1 - In spite of almost total neglect, our strawberry patches overwinter and thrive year after year.
(I really give our strawberry plants very little tending. I only remember about them when they bloom in springtime and become dense with white blossoms, which is such a pretty sight that I begin furiously making up for my lack of care, weeding, watering, and mulching away. But when crop season is over, I forget about them again ... )
2 - Although our strawberry plants are all runners from mother plants of the same varietal, they vary hugely in size, for reasons that escape me.
3 - This year was a bumper crop, far too many strawberries to eat fresh. So one day I made jam with the excess -- I've never ever made jam in May, so early in the season!
4 - But this jam I made in May didn't make it to winter, as preserves are supposed to do. Instead, it got eaten up in June. Does this make any sense at all?
5 - My kids have to clear my knitting off the kitchen table so that they can have their breakfast of bread and strawberry jam. (But I suspect that many of your family members have to do the same.)
It's the second week in June, a time when all gardeners have been working away out there on their piece of land for weeks and weeks, yet I still haven't written at all about my garden. I too have been out, preparing the soil, digging, sowing and planting, but at a very slow pace, and I only finished planting our garden this weekend (the basil was the last to go in).
This year, in fact, I didn't rush the new gardening season when the calendar or the gardener's almanac alerted me that it was time to plant summer crops. Instead, I looked at our woods, and watched for the new leaves on the winter-bare branches to come. Then I took a handful of garden soil, squeezed it and rubbed it between my fingers, and felt its temperature and its texture - was it still winter-clammy? And I felt the water in the irrigation tank by dipping my hand in deep, to see if it was still winter-frigid. This year, I waited for signs that would tell me that in our narrow, wind-swept valley the time had come to plant a garden.
Because spring crawled along at a slow pace this year (yes, again!), my garden did too: I planted only when the soil and the water warmed up, only a couple of weeks ago. It's a little late according to the gardening schedule for our growing-zone, but years of local experience have taught me that plants will have a much better chance of thriving and producing good crops when the delicate balance between temperature, soil type and sun exposure is optimal - and this, within the same growing zone, can differ considerably from one area to another. Our little plots of land perched on terraces on a steep hillside in Liguria has a micro-climate and growing rhythm all its own, which I've been striving to learn and respect.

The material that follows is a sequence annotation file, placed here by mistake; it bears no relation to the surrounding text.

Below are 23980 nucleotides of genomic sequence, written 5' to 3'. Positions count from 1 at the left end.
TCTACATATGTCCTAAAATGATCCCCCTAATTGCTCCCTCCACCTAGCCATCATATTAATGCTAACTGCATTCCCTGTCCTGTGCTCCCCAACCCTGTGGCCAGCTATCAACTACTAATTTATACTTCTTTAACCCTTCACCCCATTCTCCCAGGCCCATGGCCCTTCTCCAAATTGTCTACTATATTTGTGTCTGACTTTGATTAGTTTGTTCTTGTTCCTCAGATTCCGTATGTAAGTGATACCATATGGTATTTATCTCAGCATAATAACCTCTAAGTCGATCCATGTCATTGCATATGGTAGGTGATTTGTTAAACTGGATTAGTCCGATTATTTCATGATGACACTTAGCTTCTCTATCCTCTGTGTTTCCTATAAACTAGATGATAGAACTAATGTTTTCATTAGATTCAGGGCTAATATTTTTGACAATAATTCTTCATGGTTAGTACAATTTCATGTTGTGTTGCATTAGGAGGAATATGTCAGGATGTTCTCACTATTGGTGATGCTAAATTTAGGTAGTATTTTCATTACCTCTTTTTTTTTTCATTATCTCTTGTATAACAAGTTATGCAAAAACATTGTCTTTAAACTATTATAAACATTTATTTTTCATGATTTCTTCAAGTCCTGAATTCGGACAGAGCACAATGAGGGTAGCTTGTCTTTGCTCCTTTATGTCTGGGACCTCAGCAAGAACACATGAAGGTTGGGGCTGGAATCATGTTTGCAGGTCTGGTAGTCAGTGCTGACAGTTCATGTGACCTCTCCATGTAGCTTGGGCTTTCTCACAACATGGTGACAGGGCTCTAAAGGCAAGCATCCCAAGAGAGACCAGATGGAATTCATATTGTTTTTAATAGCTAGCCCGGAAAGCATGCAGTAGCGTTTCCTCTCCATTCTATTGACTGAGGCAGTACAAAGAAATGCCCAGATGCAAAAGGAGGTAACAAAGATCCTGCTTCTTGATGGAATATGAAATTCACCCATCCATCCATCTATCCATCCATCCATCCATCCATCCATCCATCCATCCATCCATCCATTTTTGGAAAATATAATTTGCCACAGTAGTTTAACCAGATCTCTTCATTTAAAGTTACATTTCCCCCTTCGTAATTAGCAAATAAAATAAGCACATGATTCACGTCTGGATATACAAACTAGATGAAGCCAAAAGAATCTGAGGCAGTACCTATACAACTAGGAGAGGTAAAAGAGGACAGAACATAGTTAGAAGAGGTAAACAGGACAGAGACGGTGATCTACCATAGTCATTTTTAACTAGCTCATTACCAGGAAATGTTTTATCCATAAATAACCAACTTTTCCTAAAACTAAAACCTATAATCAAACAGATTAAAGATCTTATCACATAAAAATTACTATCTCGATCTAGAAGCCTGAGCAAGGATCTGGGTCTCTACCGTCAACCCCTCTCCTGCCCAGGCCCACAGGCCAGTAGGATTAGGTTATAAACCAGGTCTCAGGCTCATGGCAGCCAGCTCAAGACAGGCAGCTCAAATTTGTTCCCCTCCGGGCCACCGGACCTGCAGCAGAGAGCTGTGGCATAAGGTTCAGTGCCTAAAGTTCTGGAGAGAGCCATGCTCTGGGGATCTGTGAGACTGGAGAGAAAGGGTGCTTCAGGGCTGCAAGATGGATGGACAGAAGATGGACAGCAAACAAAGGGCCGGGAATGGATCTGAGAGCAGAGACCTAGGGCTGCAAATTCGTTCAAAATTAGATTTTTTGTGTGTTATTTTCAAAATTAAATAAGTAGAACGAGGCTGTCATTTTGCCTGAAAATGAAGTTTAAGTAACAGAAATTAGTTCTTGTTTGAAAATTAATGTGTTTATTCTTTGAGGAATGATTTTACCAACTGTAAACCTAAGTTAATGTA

April went out just as it came in: with an epic thunderstorm that brought (still) more rain, and even hail. But last night the sky was an inviting red, and the boys went out to play pingpong in the drenched garden, and called out to me to take photos of the amazing sky. (I love it when my kids rush in to tell me there's a great photo which I must not miss.)
The sky was indeed amazing (I admired it out the window from the dry sanctuary of the house), and promised good weather: rosso di sera bel tempo si spera, red sky at night shepherd's delight - two proverbs in two different languages, same concept: a red sky in the evening is a very good omen.
Welcome red sky at night, welcome May!
Mid-April - the time of year when the boys come in all hot from outside, and start questioning their firewood chore ("Do we really need to fill the woodbox still? It's so warm now, surely we won't built a fire again until October!" - it's incredible how body temperature is sometimes directly correlated to chores), and although we still need to build a fire now and then, it's true that outdoors is far warmer than in the house, and more and more time is spent out in the garden, where nature is awakening.
It's a new gardening season, with some changes from the previous years:
- Mulching: this year I'm embracing it, starting right now. I'm procuring my own organic mulching material by cutting the spring grass now, well before it goes to seed, and spreading it in the garden freshly cut. I'm trying a little experiment: grass-mulching also where I've just sowed seeds, because mulching has multiple functions for me.
I mulch not only to conserve moisture and to reduce weed growth, but especially to discourage Ms Cat from using the softly turned garden soil as her litter box, which is something she's begun doing in her old age, and which besides all other considerations, upsets seed growth considerably. Spreading cut grass mixed with aromatic parsley (I have so much parsley this year!) seems to do the trick, and has been a great feline deterrent.
But would the seeds grow through the layer of grass? Well, I was pleasantly surprised to see that my peas, lettuce and radishes have sprouted nicely, while the weeds haven't (yet).
- Ping-pong: April is the time of year when the ping-pong table comes out of its winter storage in the barn, and this year we have a new player.
A seven-year-old someone who's finally tall enough to hit the ball, and dance around while doing it ... not the same style of play as her brothers, but a great improvement from her point of view.
- Knitting in the garden: a new spring-time project.
Happy beginning to a new gardening season to all!
You never stop learning to garden. Something new always emerges, not just about growing plants, but about working in, and in partnership with, nature. If you pay attention, you can also learn about life, whether you're an adult or a child.